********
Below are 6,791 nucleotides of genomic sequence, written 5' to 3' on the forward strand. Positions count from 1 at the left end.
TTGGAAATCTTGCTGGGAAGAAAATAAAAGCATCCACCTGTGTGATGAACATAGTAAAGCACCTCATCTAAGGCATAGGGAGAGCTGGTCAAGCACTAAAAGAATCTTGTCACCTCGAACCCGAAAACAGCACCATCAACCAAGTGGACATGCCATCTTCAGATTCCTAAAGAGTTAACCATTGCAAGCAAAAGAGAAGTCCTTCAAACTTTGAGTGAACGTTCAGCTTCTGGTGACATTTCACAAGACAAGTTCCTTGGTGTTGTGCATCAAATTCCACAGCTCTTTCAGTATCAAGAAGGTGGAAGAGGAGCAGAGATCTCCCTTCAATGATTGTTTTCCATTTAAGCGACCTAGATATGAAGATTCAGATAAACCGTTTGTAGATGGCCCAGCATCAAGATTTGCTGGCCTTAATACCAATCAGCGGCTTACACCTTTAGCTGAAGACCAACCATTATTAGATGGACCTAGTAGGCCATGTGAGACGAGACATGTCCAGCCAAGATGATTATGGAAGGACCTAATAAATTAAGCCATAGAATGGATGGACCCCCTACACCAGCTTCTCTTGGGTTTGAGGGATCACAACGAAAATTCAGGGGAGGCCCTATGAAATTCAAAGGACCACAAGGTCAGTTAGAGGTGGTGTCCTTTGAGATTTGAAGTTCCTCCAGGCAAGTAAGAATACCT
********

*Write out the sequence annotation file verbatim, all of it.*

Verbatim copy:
Below are 6,791 nucleotides of genomic sequence, written 5' to 3' on the forward strand. Positions count from 1 at the left end.
TTGGAAATCTTGCTGGGAAGAAAATAAAAGCATCCACCTGTGTGATGAACATAGTAAAGCACCTCATCTAAGGCATAGGGAGAGCTGGTCAAGCACTAAAAGAATCTTGTCACCTCGAACCCGAAAACAGCACCATCAACCAAGTGGACATGCCATCTTCAGATTCCTAAAGAGTTAACCATTGCAAGCAAAAGAGAAGTCCTTCAAACTTTGAGTGAACGTTCAGCTTCTGGTGACATTTCACAAGACAAGTTCCTTGGTGTTGTGCATCAAATTCCACAGCTCTTTCAGTATCAAGAAGGTGGAAGAGGAGCAGAGATCTCCCTTCAATGATTGTTTTCCATTTAAGCGACCTAGATATGAAGATTCAGATAAACCGTTTGTAGATGGCCCAGCATCAAGATTTGCTGGCCTTAATACCAATCAGCGGCTTACACCTTTAGCTGAAGACCAACCATTATTAGATGGACCTAGTAGGCCATGTGAGACGAGACATGTCCAGCCAAGATGATTATGGAAGGACCTAATAAATTAAGCCATAGAATGGATGGACCCCCTACACCAGCTTCTCTTGGGTTTGAGGGATCACAACGAAAATTCAGGGGAGGCCCTATGAAATTCAAAGGACCACAAGGTCAGTTAGAGGTGGTGTCCTTTGAGATTTGAAGTTCCTCCAGGCAAGTAAGAATACCT